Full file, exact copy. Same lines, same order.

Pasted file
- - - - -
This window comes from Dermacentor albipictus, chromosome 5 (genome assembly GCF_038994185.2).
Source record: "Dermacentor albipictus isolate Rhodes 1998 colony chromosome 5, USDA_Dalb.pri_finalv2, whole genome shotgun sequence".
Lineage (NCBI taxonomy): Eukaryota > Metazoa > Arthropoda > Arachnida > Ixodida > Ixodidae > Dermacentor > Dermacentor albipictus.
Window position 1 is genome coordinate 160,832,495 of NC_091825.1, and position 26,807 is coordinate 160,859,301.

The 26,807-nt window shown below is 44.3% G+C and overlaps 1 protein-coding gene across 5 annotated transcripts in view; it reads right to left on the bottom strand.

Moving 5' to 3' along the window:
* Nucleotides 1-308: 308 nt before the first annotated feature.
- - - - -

This window comes from Dermacentor albipictus, chromosome 5 (genome assembly GCF_038994185.2).
Source record: "Dermacentor albipictus isolate Rhodes 1998 colony chromosome 5, USDA_Dalb.pri_finalv2, whole genome shotgun sequence".
Lineage (NCBI taxonomy): Eukaryota > Metazoa > Arthropoda > Arachnida > Ixodida > Ixodidae > Dermacentor > Dermacentor albipictus.
Window position 1 is genome coordinate 160,832,495 of NC_091825.1, and position 26,807 is coordinate 160,859,301.

The 26,807-nt window shown below is 44.3% G+C and overlaps 1 protein-coding gene across 5 annotated transcripts in view; it reads right to left on the bottom strand.

Moving 5' to 3' along the window:
* Nucleotides 1-308: 308 nt before the first annotated feature.